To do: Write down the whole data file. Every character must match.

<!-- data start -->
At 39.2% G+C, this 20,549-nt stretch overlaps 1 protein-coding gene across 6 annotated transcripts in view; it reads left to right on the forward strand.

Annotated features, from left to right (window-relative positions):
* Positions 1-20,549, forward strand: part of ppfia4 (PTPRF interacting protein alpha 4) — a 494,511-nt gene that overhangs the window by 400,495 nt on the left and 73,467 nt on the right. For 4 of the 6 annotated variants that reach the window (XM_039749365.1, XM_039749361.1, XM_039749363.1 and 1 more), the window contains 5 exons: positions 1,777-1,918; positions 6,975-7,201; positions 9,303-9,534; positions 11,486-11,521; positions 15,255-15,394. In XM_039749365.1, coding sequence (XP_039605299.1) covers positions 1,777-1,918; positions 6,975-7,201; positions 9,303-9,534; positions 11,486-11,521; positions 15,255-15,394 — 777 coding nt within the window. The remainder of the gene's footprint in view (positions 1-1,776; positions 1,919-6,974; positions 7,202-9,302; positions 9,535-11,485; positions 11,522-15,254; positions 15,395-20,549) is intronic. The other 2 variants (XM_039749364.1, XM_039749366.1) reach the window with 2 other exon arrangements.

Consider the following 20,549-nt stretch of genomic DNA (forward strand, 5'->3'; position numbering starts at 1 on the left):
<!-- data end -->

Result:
At 39.2% G+C, this 20,549-nt stretch overlaps 1 protein-coding gene across 6 annotated transcripts in view; it reads left to right on the forward strand.

Annotated features, from left to right (window-relative positions):
* Positions 1-20,549, forward strand: part of ppfia4 (PTPRF interacting protein alpha 4) — a 494,511-nt gene that overhangs the window by 400,495 nt on the left and 73,467 nt on the right. For 4 of the 6 annotated variants that reach the window (XM_039749365.1, XM_039749361.1, XM_039749363.1 and 1 more), the window contains 5 exons: positions 1,777-1,918; positions 6,975-7,201; positions 9,303-9,534; positions 11,486-11,521; positions 15,255-15,394. In XM_039749365.1, coding sequence (XP_039605299.1) covers positions 1,777-1,918; positions 6,975-7,201; positions 9,303-9,534; positions 11,486-11,521; positions 15,255-15,394 — 777 coding nt within the window. The remainder of the gene's footprint in view (positions 1-1,776; positions 1,919-6,974; positions 7,202-9,302; positions 9,535-11,485; positions 11,522-15,254; positions 15,395-20,549) is intronic. The other 2 variants (XM_039749364.1, XM_039749366.1) reach the window with 2 other exon arrangements.

Consider the following 20,549-nt stretch of genomic DNA (forward strand, 5'->3'; position numbering starts at 1 on the left):